Meghan Chase has a secret destiny – one she could never have imagined…
Something has always felt slightly off in Meghan’s life, ever since her father disappeared before her eyes when she was six. She has never quite fit in at school…or at home.When a dark stranger begins watching her from afar, and her prankster best friend becomes strangely protective of her, Meghan senses that everything she’s known is about to change.
But she could never have guessed the truth – that she is the daughter of a mythical faery king and is a pawn in a deadly war. Now Meghan will learn just how far she’ll go to save someone she cares about, to stop a mysterious evil no faery creature dare face…and to find love with a young prince who might rather see her dead than let her touch his icy heart.
I am not afraid to admit that I judged this book before I read it. I had high expectations from it considering it’s synopsis and all the hype surrounding it plus all the reviews it got given.
I came out of reading The Iron King a little bit disappointed. I felt that it had a lot more potential to it but it was overshadowed by the way it was written. Although this is a YA novel, Meghan the main character was incredibly childish throughout up until about 75% of the book when she finally grew a backbone.
The first few chapters are set in America in a little backwater town where apparently all the popular people are jocks and then there’s Meghan and Robbie. In those beginnings chapters I only liked Robbie – he gave the book a distinctly humorous feel which, considering the ultimate doom and gloom vibe Meghan gave off 95% of the time, was a a nice change.
Typically as in most YA novels the main character is picked on or made a fool out of and then they get their comeuppance in some dastardly way. Great. Fantastic. Just don’t make me feel like the person who did the picking on deserves more sympathy than the main character.
I’m digressing – back to the family. Such as they are. We’ve got a father who disappeared randomly when she was six, a step dad who acts like she isn’t there, a mother who is almost as bad and they both only care for her little brother who gets replaced by a changeling – and attacks his mother.
In swoops Robbie or Robin Goodfellow or Puck (either/or ’cause he’s referred as all three in this one book. He agrees to take Meghan to the NeverNever (I kid you not that’s what it’s called) to get back her changeling brother. All well and good until she actually gets there where she’s attacked non-stop – there’s something overly annoying by that, give the girl time to breathe for Pete’s sake.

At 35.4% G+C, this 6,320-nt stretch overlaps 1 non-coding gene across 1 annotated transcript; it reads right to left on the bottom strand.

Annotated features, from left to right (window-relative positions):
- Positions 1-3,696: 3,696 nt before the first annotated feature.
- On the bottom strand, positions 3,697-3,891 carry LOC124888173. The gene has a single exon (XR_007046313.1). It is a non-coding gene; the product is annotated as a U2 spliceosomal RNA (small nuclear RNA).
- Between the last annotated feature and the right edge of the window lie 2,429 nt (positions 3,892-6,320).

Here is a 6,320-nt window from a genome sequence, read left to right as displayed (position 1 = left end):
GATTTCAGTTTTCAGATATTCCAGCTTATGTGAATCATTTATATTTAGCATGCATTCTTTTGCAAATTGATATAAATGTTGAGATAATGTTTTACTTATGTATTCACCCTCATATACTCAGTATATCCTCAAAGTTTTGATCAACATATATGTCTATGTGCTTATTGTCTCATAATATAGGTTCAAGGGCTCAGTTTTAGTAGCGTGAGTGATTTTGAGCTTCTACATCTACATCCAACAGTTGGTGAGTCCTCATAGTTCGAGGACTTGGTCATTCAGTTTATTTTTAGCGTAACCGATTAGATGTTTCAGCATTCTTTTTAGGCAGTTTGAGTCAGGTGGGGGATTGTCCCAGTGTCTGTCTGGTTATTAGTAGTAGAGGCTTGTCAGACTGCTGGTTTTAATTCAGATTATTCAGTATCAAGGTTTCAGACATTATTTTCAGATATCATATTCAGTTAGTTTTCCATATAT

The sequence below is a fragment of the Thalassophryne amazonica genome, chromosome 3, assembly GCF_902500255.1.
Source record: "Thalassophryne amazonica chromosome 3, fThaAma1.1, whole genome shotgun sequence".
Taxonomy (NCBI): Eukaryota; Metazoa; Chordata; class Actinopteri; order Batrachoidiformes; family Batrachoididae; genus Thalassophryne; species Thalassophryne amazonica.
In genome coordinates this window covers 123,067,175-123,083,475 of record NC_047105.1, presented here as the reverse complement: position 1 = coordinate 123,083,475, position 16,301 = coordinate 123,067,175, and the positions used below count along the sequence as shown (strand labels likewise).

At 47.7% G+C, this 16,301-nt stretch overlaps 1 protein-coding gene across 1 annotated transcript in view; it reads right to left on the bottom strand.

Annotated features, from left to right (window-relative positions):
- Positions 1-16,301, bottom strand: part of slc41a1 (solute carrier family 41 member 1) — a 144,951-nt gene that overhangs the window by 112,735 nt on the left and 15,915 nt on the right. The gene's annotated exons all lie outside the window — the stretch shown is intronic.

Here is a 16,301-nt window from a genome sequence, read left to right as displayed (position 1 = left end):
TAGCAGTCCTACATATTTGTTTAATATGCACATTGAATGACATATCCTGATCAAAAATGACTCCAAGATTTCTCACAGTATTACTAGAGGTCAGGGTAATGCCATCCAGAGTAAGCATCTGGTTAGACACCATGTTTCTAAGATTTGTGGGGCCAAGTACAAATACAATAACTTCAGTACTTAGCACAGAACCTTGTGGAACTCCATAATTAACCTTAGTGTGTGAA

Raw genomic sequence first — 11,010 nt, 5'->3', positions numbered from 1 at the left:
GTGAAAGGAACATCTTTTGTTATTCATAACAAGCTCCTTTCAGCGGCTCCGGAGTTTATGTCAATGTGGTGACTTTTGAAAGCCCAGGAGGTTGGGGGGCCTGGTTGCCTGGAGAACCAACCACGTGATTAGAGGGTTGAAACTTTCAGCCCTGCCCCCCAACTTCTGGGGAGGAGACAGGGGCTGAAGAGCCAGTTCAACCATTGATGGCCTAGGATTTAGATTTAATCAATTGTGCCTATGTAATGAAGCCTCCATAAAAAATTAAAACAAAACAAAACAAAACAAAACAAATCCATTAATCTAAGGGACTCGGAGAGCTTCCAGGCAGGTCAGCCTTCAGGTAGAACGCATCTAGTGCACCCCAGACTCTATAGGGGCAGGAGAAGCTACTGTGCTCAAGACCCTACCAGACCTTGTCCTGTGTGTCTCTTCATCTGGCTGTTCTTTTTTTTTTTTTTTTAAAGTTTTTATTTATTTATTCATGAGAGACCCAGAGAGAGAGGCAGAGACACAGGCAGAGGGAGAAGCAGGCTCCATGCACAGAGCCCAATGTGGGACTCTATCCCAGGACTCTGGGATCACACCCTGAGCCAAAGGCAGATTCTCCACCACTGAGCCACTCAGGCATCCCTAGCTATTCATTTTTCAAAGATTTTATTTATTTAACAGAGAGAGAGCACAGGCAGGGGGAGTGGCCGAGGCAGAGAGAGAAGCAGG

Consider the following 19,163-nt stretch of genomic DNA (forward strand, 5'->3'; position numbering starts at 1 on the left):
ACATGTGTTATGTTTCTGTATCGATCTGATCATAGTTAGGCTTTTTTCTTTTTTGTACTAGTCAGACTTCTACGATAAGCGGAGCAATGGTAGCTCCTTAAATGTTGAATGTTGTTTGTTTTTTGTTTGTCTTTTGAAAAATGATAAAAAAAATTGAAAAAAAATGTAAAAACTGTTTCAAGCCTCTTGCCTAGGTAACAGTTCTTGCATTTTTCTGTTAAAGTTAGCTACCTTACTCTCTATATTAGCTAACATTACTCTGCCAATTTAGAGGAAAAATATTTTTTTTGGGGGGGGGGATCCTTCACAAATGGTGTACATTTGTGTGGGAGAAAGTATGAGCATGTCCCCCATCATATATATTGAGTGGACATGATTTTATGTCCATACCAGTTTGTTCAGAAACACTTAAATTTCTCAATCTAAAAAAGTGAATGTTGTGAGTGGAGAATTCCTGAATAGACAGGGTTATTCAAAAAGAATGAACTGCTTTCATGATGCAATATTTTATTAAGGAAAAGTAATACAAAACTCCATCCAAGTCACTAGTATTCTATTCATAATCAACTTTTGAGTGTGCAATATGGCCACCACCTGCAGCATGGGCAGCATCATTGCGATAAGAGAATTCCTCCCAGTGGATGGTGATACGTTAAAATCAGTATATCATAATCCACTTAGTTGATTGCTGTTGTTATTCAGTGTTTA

She’s attacked by:
Will o’ the Wisp
The Wild Hunt
Trolls and all sorts of other beasties and each and every one of them are Unseelie fae.
Yet she’s only attacked – to an extent – by one member of the Seelie Court – Titania. That’s it, sorry but at least with the Unseelie Court, you know what hunts you in the darkness.
I didn’t think much of the entire portrayal of the Courts at all and don’t even get me started on The Iron King himself. That whole part of this book was so incredibly far-fetched it was unbelievable even on a fiction scale. Meghan spent the majority of the story not knowing what the hell was happening, making deals and owing fae favours and completely ignoring the people who were trying to give her human ass advice.
I did however, really really like Ash as a character, not so much as a love interest as he just gave me the wrong vibe but as a character her was incredibly well-rounded considering his background.
Another thing I didn’t like about the characters was that they were based from A Midsummer Nights Dream but they were just wrong somehow. Like they were not supposed to be in a faerytale. The Iron King himself was supposedly made up from technology that us as humans brought into the world and Meghan – who thus far I felt was an idiot – figured that out when two faeries – a prince and a jester – couldn’t?
The writing style though, was pretty good considering how I felt about everything else. It flowed relatively well and there was the perfect sarcastic character in Puck; he had that “I can make a bad situation good” attitude and he had some really good one liners. The character dynamic between Puck and Ash was written very well also and the author showed the animosity between them really well.
Overall, it wasn’t a bad book there was just parts of it that I just didn’t feel and felt that took away from the potential. If the characters were better then the writing wouldn’t feel quite so let down, there was potential to make it a great book and maybe I’d have felt differently if I’d read this when I was younger.